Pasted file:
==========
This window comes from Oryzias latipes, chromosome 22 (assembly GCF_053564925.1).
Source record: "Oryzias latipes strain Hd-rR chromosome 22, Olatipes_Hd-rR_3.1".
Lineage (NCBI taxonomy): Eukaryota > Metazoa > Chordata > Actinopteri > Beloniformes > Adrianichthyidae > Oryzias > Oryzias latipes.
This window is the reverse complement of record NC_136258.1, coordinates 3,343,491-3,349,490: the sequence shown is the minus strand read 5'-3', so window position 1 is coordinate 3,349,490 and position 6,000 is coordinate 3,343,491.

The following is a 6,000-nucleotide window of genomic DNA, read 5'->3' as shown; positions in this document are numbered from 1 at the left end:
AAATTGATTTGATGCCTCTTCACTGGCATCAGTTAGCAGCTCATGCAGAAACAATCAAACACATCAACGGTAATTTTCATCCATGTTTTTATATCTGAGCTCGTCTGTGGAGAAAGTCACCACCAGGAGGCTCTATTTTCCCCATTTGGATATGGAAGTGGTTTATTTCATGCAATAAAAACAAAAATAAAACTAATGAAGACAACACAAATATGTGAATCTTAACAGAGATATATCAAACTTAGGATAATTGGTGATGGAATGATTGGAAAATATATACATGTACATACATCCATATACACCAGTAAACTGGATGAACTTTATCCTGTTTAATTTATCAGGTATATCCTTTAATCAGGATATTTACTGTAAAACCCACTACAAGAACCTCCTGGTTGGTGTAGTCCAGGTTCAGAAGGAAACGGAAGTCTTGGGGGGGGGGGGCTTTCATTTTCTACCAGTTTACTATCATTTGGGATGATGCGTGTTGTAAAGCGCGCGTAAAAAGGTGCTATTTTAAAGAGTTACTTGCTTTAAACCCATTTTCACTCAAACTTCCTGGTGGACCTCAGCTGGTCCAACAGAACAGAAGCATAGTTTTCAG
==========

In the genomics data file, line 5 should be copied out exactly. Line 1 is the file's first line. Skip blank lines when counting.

The following is a 6,000-nucleotide window of genomic DNA, read 5'->3' as shown; positions in this document are numbered from 1 at the left end: